Football: UEFA boss to visit iconic Polish union HQ
(GDANSK) - UEFA president Michel Platini will visit the base of Poland's historic Solidarity union later this month, its international envoy Andrzej Matla told AFP on Monday.
Matla said the visit was agreed after Platini expressed an interest during talks with Solidarity head Piotr Duda during the latter's visit to UEFA's headquarters in Nyon, Switzerland, in February.
"We have agreed for him (Platini) to come on June 22 on the day of the quarter finals in Gdansk," Matla added.
The Solidarity union -- Solidarnosc in Polish -- emerged out of the August 1980 shipyard strikes in Gdansk to become the Soviet bloc's first and only recognised free trade union.
The protests, led by shipyard electrician Lech Walesa, sparked an unprecedented wave of anti-communist strikes across Poland, bringing worldwide fame to the strike leader.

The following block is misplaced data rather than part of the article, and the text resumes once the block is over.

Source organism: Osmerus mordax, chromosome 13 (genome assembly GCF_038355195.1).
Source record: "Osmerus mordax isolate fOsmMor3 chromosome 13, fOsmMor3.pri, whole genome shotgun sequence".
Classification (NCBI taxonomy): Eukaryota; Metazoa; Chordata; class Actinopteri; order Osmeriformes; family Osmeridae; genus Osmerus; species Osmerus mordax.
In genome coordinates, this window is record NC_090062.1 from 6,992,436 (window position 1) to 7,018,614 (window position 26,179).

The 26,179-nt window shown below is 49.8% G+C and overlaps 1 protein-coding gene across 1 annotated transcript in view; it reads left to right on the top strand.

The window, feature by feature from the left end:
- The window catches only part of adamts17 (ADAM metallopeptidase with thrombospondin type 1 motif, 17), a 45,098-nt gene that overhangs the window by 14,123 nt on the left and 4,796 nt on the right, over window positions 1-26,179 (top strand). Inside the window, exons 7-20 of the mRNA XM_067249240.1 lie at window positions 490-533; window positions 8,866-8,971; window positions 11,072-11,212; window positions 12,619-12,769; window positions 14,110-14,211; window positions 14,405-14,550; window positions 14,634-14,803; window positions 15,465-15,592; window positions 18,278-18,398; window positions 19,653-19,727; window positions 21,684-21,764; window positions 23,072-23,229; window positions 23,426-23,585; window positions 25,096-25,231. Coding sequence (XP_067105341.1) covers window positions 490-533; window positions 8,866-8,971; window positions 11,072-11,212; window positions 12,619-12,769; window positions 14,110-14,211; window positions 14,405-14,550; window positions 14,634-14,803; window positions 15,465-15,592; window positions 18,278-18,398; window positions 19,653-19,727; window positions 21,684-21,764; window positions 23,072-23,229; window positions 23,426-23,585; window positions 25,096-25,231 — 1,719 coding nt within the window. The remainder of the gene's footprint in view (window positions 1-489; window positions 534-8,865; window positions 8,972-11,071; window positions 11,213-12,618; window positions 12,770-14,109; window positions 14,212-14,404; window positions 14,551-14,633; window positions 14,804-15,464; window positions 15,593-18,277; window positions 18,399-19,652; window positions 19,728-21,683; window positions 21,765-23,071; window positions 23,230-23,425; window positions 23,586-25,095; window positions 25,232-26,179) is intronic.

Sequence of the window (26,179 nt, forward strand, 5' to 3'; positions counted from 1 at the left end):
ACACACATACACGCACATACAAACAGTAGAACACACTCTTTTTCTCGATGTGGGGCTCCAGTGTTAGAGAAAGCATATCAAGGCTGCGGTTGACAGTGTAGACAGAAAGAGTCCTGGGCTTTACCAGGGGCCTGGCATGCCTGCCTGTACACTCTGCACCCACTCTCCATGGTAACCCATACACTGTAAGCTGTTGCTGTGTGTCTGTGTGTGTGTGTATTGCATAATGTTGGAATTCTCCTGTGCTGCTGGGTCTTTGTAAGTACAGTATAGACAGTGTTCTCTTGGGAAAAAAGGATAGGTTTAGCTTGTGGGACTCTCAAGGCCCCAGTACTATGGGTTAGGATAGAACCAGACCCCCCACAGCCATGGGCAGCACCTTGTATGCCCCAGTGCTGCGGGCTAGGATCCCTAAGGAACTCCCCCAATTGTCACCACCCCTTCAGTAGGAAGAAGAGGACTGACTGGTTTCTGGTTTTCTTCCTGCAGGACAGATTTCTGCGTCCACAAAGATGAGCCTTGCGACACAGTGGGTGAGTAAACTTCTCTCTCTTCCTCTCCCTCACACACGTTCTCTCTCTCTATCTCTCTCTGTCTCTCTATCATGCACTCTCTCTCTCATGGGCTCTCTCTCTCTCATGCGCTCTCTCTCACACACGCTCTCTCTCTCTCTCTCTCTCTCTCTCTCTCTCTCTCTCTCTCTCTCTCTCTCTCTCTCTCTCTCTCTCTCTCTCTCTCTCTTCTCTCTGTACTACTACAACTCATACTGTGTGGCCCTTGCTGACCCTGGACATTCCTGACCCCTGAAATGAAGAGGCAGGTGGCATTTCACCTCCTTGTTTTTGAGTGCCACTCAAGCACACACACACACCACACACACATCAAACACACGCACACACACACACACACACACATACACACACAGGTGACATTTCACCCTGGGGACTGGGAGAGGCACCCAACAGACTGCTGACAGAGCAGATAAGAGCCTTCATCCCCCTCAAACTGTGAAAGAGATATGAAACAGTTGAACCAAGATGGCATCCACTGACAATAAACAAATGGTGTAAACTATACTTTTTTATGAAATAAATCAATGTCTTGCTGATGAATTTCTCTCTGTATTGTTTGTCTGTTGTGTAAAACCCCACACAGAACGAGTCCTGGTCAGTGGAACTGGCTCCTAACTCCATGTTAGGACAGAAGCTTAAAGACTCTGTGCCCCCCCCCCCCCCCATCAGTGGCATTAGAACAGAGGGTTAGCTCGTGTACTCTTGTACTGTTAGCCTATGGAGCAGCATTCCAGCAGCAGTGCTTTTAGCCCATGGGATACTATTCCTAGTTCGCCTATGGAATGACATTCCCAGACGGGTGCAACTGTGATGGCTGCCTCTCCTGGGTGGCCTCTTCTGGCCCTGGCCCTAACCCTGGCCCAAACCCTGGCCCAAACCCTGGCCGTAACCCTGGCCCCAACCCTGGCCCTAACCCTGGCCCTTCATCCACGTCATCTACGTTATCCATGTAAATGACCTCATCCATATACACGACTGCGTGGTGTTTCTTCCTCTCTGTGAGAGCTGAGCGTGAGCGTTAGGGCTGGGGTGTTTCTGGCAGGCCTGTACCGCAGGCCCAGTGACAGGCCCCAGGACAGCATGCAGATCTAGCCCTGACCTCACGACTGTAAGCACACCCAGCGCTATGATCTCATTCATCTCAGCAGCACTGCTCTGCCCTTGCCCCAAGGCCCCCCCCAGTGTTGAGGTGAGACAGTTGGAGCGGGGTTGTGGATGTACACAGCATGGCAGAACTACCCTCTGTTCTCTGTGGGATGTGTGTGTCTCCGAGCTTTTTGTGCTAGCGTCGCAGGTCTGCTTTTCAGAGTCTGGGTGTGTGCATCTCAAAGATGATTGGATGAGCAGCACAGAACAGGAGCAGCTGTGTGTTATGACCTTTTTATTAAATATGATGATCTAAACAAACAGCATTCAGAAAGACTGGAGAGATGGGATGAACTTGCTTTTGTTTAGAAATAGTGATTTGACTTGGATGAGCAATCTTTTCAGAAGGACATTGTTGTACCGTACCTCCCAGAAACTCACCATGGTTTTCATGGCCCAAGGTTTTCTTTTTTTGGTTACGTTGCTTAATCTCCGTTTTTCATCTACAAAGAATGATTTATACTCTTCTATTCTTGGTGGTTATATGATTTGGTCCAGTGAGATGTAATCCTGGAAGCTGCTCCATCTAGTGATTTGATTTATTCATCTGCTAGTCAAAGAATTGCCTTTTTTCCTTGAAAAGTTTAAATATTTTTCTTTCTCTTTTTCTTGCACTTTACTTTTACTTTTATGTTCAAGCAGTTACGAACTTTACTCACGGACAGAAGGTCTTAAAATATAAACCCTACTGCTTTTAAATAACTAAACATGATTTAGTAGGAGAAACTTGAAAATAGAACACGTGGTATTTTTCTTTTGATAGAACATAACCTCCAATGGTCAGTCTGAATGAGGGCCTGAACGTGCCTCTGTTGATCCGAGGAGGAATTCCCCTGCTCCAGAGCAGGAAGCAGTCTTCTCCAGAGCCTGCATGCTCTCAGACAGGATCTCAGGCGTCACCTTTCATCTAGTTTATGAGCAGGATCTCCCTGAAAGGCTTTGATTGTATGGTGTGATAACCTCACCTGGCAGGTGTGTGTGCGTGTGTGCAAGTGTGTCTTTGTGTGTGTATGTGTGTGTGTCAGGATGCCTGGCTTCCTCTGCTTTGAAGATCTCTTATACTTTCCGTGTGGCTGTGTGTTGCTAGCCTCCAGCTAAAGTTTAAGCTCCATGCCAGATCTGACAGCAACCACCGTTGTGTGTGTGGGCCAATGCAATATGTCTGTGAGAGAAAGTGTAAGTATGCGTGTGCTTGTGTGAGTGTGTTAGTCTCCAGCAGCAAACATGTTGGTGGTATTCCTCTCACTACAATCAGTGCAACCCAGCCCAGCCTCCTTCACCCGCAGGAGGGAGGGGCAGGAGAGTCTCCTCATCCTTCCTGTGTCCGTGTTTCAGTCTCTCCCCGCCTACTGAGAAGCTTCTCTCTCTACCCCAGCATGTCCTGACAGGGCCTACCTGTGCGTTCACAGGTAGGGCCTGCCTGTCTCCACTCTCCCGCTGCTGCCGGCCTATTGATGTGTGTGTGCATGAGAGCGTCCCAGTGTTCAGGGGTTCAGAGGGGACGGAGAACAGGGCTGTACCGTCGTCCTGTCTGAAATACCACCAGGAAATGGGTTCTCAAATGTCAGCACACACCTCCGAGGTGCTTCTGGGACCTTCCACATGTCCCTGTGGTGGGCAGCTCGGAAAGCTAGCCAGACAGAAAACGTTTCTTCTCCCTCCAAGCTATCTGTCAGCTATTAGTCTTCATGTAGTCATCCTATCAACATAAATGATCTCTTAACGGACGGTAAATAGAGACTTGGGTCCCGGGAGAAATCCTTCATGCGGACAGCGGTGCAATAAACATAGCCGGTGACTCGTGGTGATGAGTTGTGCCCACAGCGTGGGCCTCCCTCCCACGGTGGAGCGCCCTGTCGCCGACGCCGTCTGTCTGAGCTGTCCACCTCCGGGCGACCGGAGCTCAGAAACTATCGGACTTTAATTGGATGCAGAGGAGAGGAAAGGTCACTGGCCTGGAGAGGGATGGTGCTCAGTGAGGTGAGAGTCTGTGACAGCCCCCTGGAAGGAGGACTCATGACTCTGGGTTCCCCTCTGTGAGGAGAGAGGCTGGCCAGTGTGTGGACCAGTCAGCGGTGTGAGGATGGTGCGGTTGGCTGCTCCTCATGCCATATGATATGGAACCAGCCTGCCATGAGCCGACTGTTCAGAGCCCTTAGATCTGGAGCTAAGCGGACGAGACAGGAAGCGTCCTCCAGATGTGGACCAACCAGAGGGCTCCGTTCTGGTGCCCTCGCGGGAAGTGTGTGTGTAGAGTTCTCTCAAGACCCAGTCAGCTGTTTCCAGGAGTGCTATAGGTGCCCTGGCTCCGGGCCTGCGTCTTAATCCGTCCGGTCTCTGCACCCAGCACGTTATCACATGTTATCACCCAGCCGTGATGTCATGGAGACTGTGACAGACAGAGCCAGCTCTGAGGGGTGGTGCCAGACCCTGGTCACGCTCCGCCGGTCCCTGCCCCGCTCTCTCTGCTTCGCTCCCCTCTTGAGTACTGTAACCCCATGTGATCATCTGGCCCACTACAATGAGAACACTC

After taking the unprecedented step to recognise Solidarity in 1980, Poland's communist regime led by General Wojciech Jaruzelski declared martial law in December the following year to try to smother it.
But Solidarity survived underground, re-emerging to negotiate a 1989 deal with the regime that allowed semi-free elections and spelled the end for communist rule in Poland, marking the first domino in the collapse of the entire Soviet bloc by 1991.
Solidarity is still based in the same building, now on the renamed Solidarity Square and remains a prominent player on Poland's union scene.
Walesa went on to become Polish president, serving from 1990 to 1995.
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